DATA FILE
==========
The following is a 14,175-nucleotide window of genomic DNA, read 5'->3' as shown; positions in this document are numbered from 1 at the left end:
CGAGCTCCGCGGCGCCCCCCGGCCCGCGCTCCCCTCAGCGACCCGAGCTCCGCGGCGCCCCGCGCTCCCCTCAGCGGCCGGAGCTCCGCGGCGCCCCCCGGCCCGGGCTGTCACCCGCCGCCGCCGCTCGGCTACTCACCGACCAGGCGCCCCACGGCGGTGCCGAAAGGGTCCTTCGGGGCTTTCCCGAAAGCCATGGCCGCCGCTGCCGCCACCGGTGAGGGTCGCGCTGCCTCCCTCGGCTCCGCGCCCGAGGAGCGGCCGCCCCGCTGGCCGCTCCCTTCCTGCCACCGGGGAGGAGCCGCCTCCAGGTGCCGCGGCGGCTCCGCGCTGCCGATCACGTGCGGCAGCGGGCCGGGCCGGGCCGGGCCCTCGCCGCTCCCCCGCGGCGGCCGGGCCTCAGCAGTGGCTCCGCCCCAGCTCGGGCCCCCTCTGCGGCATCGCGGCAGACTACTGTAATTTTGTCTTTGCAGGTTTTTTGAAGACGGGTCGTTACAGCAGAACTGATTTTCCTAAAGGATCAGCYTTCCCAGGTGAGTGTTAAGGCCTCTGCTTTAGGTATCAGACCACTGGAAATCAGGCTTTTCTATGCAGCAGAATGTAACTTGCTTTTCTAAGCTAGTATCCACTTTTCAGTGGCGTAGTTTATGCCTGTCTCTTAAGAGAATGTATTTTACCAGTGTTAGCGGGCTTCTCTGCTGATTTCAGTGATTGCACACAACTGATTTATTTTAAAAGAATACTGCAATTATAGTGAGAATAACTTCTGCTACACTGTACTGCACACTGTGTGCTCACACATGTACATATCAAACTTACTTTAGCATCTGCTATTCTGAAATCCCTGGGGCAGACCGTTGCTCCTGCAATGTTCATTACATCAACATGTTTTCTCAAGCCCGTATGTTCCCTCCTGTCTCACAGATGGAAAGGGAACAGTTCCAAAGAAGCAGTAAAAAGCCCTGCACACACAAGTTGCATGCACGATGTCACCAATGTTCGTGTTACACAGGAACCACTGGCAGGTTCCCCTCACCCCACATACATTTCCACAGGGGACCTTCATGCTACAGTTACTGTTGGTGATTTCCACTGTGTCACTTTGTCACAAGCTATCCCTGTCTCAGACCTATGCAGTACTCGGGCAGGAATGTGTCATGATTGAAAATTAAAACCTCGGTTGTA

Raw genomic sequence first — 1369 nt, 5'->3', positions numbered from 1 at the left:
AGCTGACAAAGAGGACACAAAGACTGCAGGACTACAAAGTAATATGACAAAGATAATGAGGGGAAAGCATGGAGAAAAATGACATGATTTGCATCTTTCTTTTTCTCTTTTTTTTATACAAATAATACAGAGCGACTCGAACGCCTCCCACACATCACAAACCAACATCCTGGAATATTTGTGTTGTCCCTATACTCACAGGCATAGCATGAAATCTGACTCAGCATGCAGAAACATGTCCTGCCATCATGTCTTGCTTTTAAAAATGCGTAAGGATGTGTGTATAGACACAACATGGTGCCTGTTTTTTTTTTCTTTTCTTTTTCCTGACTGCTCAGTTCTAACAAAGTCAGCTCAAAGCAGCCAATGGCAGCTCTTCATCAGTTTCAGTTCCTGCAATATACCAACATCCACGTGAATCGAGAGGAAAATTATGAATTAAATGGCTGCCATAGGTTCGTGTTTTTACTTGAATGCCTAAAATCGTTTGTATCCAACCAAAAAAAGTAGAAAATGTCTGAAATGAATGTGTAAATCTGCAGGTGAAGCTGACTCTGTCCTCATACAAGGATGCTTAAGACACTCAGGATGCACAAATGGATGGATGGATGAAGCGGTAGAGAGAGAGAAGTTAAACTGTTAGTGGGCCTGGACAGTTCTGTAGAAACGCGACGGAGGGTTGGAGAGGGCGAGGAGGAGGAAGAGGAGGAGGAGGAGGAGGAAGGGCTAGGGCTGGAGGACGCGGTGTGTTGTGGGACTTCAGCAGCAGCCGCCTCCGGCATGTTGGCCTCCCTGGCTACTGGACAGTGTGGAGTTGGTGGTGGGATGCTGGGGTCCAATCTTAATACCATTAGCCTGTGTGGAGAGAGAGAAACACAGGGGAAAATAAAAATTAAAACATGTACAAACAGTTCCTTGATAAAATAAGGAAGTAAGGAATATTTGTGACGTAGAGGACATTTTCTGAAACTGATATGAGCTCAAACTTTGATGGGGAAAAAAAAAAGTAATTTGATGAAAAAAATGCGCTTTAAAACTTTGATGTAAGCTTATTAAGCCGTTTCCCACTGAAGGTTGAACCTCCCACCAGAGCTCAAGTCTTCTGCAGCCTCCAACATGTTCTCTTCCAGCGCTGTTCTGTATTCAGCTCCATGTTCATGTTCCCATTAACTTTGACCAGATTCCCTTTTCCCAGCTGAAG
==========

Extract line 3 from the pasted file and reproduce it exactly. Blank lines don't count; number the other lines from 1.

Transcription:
Raw genomic sequence first — 1369 nt, 5'->3', positions numbered from 1 at the left: